Dr. Dennis Mazingi’s quest to improve access to safe surgery for children globally
By Mikyla Jade Rata, Global Surgery Fellow, Operation Smile
While working as a general surgeon in Zimbabwe, Dr. Dennis Mazingi found that the most inspirational patients he encountered were the children in the pediatric surgical ward. He was inspired by their bravery and amazing capacity to recover from devastating surgical conditions.
However, Dr. Mazingi also observed many children with various surgical conditions who did not receive the care they needed due to limited health care staff, supplies and infrastructure. He realized that many children will continue to die if nothing was done to improve the systems of pediatric surgery delivery in his country and across Africa.
This realization led Dr. Mazingi to look beyond the operating room in search of a way to solve the problem of the unaddressed pediatric surgical burden in Zimbabwe and Africa.
In 2020, Dr. Mazingi joined the global surgery division at Oxford University to study the challenges that children face in accessing quality surgical care globally and identify innovative solutions to the problem. Since joining, he has led and co-authored numerous global surgery research papers. Dr. Mazingi is presently pursuing a Ph.D. at Oxford University focusing on the prevention of childhood injury in Zimbabwe.
On Tuesday, October 11, 2022, Operation Smile hosted Dr. Mazingi at the Policy and Advocacy Global Surgery Speakers Series. He gave a talk on advancing global pediatric surgery to our staff.
Surgery has long been an underserved area of global health and is often overlooked amid the global health discourse. Children represent a particularly vulnerable group. Presently, 1.7 billion children do not have access to safe, timely and affordable surgery and anesthesia care globally, and most of these children reside in low and middle-income countries (LMICs). Around 80% of children in LMICs will require a surgical operation before their 15th birthday, but due to the disparity in access to care, mortality can be as high as 100 to 200 times higher for children in some LMICs compared with children in high income countries (HICs).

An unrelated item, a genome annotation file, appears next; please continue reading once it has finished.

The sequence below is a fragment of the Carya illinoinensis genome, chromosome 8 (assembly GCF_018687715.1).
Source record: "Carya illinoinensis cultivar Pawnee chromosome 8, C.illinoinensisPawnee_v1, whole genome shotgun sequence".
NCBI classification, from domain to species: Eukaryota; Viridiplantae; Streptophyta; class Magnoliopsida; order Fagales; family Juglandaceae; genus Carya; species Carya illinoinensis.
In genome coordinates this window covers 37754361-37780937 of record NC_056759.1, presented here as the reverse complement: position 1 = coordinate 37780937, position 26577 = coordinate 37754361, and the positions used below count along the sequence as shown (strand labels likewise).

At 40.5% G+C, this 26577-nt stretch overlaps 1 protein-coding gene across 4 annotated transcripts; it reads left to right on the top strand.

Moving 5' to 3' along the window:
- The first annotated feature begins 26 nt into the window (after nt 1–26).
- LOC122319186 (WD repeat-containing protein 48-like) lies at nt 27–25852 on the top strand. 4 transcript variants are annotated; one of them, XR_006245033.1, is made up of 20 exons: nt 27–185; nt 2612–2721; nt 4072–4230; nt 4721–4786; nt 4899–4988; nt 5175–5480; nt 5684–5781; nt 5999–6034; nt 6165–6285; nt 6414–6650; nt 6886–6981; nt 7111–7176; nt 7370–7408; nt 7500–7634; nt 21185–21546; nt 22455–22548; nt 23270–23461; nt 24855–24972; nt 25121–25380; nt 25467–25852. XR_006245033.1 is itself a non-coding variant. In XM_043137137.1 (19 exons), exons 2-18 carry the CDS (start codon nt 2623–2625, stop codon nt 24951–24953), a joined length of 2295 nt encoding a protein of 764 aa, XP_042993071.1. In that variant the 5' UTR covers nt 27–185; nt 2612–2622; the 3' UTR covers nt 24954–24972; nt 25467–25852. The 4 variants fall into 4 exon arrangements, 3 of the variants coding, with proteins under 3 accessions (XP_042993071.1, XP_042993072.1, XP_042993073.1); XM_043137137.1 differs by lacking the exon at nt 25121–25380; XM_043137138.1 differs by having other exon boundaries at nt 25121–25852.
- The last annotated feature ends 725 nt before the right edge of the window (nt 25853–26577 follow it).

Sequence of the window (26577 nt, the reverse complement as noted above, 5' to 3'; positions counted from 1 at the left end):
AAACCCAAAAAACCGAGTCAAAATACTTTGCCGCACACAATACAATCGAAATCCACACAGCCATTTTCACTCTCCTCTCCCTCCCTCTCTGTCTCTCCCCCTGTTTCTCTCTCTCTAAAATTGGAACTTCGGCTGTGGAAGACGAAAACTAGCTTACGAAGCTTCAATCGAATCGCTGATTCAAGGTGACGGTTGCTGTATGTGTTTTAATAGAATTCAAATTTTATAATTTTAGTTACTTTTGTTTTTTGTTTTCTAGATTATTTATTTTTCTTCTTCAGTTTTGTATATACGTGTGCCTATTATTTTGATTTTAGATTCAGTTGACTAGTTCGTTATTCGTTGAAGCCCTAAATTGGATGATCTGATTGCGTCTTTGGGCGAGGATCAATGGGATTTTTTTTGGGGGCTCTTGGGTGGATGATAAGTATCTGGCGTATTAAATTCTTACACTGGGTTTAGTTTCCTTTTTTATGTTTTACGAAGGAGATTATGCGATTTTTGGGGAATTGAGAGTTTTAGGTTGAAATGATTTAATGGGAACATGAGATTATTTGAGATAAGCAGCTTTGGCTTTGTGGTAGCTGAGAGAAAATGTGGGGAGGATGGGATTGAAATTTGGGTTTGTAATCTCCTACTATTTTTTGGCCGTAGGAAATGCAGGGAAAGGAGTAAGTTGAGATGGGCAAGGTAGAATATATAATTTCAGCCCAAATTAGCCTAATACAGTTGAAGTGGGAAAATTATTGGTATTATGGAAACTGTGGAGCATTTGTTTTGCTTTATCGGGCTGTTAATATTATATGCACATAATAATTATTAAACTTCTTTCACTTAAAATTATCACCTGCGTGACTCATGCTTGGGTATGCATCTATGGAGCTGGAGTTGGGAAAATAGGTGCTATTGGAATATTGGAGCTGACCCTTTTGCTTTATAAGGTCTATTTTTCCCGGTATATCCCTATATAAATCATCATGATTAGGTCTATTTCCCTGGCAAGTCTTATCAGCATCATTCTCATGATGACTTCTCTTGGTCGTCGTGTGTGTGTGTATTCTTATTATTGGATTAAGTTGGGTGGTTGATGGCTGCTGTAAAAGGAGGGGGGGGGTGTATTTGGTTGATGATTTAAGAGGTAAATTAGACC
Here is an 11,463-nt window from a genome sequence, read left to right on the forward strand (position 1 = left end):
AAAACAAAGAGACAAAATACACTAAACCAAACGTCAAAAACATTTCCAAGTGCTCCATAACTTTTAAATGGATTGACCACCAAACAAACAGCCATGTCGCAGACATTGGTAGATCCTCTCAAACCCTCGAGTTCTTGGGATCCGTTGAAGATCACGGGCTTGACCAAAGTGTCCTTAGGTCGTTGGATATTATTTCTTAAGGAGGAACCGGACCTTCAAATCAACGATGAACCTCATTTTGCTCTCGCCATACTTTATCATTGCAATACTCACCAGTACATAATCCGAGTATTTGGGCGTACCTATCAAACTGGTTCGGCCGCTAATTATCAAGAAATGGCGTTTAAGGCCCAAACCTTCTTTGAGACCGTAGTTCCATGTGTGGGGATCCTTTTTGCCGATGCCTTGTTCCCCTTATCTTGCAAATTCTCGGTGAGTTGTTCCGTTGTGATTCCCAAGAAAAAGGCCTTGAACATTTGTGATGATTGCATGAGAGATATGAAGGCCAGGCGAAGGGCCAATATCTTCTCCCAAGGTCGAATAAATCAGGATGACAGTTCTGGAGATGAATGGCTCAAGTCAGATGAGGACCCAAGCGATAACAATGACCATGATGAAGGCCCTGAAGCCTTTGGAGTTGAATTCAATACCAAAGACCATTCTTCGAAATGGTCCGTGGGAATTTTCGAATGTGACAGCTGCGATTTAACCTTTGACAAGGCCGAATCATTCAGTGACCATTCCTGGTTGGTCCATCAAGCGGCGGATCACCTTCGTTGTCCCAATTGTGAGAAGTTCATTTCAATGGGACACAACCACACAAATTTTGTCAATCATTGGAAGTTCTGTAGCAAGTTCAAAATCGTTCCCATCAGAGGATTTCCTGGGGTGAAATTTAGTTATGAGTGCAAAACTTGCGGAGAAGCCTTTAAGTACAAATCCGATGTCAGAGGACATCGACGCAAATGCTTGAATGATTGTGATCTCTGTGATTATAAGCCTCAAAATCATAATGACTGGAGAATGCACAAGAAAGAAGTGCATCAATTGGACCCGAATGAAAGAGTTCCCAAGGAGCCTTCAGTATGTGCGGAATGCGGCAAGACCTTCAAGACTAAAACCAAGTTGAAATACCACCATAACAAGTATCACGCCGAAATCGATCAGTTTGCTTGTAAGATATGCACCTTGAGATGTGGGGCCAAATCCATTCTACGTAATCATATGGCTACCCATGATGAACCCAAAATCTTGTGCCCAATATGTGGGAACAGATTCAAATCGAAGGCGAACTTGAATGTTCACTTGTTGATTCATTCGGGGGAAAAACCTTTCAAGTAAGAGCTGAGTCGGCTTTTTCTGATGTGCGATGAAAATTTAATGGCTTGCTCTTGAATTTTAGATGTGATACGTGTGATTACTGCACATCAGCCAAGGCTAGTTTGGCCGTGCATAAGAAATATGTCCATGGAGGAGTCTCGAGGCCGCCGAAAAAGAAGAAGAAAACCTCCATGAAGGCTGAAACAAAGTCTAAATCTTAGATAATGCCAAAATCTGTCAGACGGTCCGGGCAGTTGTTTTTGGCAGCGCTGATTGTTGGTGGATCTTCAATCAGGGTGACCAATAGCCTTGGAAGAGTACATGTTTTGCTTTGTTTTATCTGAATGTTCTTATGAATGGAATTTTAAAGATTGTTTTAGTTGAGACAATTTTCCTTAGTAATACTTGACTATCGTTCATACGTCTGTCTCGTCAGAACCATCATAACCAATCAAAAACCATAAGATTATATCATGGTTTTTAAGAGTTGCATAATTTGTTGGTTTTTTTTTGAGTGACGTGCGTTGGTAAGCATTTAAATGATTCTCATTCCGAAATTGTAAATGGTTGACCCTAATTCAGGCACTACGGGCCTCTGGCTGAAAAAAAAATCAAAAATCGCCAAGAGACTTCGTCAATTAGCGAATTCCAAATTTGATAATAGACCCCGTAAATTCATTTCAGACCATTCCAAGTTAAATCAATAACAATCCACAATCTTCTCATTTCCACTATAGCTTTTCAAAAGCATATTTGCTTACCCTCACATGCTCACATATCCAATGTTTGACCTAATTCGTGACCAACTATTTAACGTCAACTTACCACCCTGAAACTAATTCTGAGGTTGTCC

Dr. Mazingi highlighted that the challenge is growing ever more daunting, as the pediatric surgical burden will continue to grow if nothing is done. Currently, about half the population of LMICs are children. This, in addition to the fact Africa’s population is set to double by 2050, means there will be a huge increase in young people vulnerable to and in need of surgical care. Therefore, pediatric surgery cannot be separated from global surgery, they are one and the same.
The need for robust local pediatric surgical systems was stressed during the COVID-19 pandemic. The first six months of the global pandemic saw a reduction in pediatric elective surgeries by 79%, emergency surgery by 23%, injury surgery by 31% and congenital surgeries by 35%, resulting in an exacerbation in the already large unmet need of pediatric surgery in African countries (Mazingi et al, 2023).
But Dr. Mazingi is not without hope. He believes that we can all work together in creating more resilient pediatric surgical systems in LMICs, and to do so, we must act with local priorities in mind and measure our success through the patient’s perspective rather than simple surgical indicators alone. Through this approach, we can create a roadmap to advance pediatric global surgery.
The road to ensuring that no child dies or is disadvantaged because of a treatable surgical condition may be long and winding, but it is essential because for countries “to have a prosperous and satisfying life, they have to be free of surgical disease and that will allow them to reach their potential as a nation,” Dr. Mazingi said.
As clinicians, we are often the last stop in a child’s health care journey, but much of the work that needs doing lies outside the operating room. While we may be good at repairing a cleft lip or fixing a broken bone, we must learn how to be researchers, advocates and effective communicators if we are to address the systemic and societal challenges that children face in accessing quality surgical care.
We must find our space at the decision-making table to ensure that children’s surgery is not forgotten when important policy decisions are made. We need to learn to lead and aim for systematic and sustainable impact to ensure that no child suffers from a condition that is treatable with safe surgical care.
Mazingi D, Shinondo P, Ihediwa G, Ford K, Ademuyiwa A, Lakhoo K. The impact of the COVID-19 pandemic on paediatric surgical volumes in Africa: A retrospective observational study. J. Pediatr. Surg. 2023. Forthcoming.